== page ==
Odysseus Abroad

Pages: 256
Subject: Fiction
Imprint: Oneworld

Odysseus Abroad

Amit Chaudhuri

A brilliant exposition of loneliness, failure and the experience of living as a foreigner abroad in Thatcher's Britain
Paperback
9781780746982 (5 Feb 2015)
RRP £12.99

The Book

It's 1985. Twenty-two-year-old Ananda has been a student in London for two years, practicing at being a poet. He's homesick, thinks of himself as an inveterate outsider, and yet he can't help feeling that there is something romantic about his isolation. His uncle, Radhesh is a magnificent failure and an eccentric virgin who has lived in genteel impoverishment in Hampstead for nearly three decades. 

Over the course of one day, we follow Ananda and Radhesh on one of their weekly forays about town. Weaving back and forth in time, Chaudhuri gradually reveals the background to the two men's lives with deft precision and humour as they walk through London together, circling around their respective pasts and futures, and finding in one another an unspoken solace.

Written in a voice that is tender, wry and unsentimental, ­Odysseus Abroad is a lyrical and modern exploration of loneliness and failure - as well as a love letter to Homer and Joyce - by one of our most celebrated writers.

Additional Information

Subject Fiction
Pages 256
Imprint Oneworld

 

About the Author

Amit Chaudhuri is the author of five critically acclaimed novels. He is a Fellow of the Royal Society of Literature and Professor of Contemporary Literature at the University of East Anglia. He has contributed fiction, poetry and reviews to numerous publications including the Guardian, the London Review of Books, the Times Literary Supplement, The New Yorker and Granta. Amit lives in Calcutta and Norwich.

Reviews

'beautifully drawn...a pleasant read'.

- Tribune

'The story feels quiet and polite but it resonates. Superb.'

- Evening Standard

'Chaudhuri plunders Ulysses and The Odyssey, joyfully borrowing from both iconic Western texts to create something fresh and new.'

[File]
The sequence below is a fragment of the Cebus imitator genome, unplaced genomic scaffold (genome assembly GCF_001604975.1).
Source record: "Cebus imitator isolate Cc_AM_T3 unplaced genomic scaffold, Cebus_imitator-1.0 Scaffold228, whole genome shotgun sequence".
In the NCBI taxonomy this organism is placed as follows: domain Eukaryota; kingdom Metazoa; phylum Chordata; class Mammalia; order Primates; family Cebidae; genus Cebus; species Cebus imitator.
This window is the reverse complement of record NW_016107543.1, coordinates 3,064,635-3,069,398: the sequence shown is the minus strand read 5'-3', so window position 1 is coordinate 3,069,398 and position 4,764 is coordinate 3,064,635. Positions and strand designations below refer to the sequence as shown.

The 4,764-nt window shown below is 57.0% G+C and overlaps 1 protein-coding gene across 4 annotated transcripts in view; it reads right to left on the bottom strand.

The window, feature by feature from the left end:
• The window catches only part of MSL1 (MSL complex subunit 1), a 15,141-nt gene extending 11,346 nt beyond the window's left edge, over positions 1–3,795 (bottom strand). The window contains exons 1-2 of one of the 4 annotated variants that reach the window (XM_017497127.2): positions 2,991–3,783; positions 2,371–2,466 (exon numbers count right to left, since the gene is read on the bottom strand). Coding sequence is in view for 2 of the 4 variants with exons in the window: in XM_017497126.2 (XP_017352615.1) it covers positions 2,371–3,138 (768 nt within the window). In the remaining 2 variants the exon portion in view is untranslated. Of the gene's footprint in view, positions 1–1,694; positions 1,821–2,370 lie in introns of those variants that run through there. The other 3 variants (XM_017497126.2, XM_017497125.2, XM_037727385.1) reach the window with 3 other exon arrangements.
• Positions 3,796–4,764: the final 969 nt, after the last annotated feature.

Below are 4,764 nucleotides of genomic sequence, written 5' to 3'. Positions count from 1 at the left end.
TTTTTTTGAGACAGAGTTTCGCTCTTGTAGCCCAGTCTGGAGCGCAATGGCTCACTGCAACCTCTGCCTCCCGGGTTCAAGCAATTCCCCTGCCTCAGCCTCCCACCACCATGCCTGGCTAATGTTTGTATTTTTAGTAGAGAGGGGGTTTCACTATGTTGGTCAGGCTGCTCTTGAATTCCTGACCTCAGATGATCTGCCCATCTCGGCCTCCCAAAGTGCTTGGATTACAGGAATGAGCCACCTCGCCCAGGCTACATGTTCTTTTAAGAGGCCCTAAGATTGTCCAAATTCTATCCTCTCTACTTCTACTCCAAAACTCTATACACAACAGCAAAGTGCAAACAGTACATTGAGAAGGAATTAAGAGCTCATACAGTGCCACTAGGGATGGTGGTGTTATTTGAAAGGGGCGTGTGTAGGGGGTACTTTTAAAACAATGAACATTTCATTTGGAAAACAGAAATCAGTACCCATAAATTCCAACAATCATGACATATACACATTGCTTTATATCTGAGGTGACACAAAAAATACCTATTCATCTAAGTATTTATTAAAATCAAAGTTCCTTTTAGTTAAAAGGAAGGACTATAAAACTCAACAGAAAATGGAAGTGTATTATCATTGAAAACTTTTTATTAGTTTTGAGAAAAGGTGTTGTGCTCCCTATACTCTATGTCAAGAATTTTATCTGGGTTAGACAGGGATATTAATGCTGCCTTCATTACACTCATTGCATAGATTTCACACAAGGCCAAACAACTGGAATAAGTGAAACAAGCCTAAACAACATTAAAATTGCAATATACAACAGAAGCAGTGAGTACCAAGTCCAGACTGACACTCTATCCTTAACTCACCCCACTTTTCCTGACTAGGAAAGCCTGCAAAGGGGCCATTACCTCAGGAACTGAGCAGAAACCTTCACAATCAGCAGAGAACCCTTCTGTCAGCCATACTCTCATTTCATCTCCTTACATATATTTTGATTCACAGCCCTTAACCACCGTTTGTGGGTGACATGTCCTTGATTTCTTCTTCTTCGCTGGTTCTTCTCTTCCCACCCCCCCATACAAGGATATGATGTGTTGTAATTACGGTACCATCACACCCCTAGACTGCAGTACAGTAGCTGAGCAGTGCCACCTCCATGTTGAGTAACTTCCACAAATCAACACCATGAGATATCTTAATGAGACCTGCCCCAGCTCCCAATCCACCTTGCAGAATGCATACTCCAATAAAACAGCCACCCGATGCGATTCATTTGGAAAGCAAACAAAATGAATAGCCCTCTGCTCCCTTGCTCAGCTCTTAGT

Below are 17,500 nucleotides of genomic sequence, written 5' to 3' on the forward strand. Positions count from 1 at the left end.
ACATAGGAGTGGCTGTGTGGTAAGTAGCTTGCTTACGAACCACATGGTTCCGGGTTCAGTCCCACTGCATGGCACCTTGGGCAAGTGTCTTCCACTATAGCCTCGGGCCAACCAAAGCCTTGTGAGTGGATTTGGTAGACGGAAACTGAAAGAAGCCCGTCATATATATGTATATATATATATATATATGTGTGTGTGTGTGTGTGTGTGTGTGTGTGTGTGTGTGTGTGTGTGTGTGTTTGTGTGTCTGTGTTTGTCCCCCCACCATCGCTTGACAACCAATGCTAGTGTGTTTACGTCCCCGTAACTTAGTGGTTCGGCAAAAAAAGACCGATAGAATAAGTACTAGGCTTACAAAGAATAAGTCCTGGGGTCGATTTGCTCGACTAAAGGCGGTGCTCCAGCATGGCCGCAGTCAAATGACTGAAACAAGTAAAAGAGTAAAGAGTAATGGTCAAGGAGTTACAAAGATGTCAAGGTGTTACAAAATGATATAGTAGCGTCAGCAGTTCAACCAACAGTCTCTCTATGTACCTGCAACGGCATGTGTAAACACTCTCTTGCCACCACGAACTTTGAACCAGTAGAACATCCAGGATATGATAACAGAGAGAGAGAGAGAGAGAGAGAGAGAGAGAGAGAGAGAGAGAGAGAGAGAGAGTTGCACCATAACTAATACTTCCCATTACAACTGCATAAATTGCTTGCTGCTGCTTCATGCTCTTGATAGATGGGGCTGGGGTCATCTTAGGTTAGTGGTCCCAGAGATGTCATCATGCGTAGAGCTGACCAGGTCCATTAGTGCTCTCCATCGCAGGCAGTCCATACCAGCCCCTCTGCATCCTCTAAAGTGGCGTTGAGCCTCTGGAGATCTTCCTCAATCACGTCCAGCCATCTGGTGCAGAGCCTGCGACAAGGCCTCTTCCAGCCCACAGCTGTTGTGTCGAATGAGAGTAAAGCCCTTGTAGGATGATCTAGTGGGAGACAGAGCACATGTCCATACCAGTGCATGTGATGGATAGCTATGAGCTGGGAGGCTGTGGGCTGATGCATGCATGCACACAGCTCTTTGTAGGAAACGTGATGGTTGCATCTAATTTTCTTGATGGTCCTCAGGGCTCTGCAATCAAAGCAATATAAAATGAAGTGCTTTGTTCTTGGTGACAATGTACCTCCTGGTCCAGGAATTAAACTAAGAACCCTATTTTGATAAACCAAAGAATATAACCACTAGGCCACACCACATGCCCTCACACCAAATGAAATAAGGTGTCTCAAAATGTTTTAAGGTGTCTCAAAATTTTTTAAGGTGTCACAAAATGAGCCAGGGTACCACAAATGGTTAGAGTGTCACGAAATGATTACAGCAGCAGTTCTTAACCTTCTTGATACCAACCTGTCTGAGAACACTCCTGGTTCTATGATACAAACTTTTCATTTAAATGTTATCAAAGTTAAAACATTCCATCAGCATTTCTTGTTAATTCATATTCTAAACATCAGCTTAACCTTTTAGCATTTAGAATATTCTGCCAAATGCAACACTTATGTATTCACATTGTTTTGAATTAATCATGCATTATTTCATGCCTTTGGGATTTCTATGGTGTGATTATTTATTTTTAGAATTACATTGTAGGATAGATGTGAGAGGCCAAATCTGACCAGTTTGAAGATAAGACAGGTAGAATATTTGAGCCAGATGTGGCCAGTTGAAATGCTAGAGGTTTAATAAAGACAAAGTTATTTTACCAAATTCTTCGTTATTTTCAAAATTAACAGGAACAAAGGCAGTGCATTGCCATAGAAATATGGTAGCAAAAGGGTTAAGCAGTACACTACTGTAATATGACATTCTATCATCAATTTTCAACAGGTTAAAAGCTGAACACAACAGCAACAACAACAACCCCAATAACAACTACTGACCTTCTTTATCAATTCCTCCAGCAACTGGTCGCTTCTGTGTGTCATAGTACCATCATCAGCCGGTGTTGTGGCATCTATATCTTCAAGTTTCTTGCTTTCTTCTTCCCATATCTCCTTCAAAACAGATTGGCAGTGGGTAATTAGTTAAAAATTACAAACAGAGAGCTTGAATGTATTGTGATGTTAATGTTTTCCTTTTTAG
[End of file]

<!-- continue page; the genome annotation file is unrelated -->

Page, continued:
- Sunday Herald

'Intelligent and funny'

- London Review of Books

'very funny'

- New Humanist

‘A brilliantly delicate London novel… an absolutely wonderful book'

- The Idler

'Easily followed and lucidly expressed… Amit Chaudhuri is on top form' 

- The Lady

‘A beautifully written novel that weaves in Indian history with a fabulously observed portrait of 1980s migrant London'

- Metro

‘Gentle, restrained'

- Prospect

‘Richly allusive… It is not the novel's plot, but its rhythmic prose, interwoven with musical and poetical references, that most engages… a witty narrative filled with wandering and wondering'

- Observer

‘Chaudhuri is incisive and humorous on the experience of moving from a former colony to Eighties London… Some small details particularly thrill'

- Daily Telegraph

‘very elegant… Amit Chaudhuri is a master of the slow-moving meditation, laced with precise exasperation… very funny… For all the jokes about literature this is a most literary novel. Yet it is witty, effortlessly fluid… a pleasure to read… sustained by a fierce intelligence'

- Irish Times

‘Rhadesh's attempts to assimilate into English culture are funny and he clearly enjoys strange English customs… Like Homer and Joyce, Chaudhuri is good at writing about food' 

- Herald

‘Delightfully witty… luminously intelligent… Odysseus Abroad has placed itself, with erudition and playfulness, on the map of modernism'

- Guardian

‘In the eccentric Radhesh, Chaudhuri gives us something special… a little gem not to be missed'

- Daily Mail

‘A stunningly engaging novel where Naipaul meets Amis and Joyce visits Thatcher's England. Wittingly inventive, deeply moving, it's Chaudhuri's finest work to date.'

- Caryl Phillips

'A superb book, one of Chaudhuri's very best -- full of wit, charm and humanity, and so delicately and intricately written.'

- Ian Jack

‘The stunning, Proustian prose that we have come to expect of Amit Chaudhuri is here in abundance, newly enhanced with surreal comedy and wry, self-mocking, often hilarious sex. Brilliantly he superimposes an intensely Bengali sensibility upon the picaresque experience of a London undergraduate. This is his wittiest and also his most profound book to date.'

- Wendy Doniger

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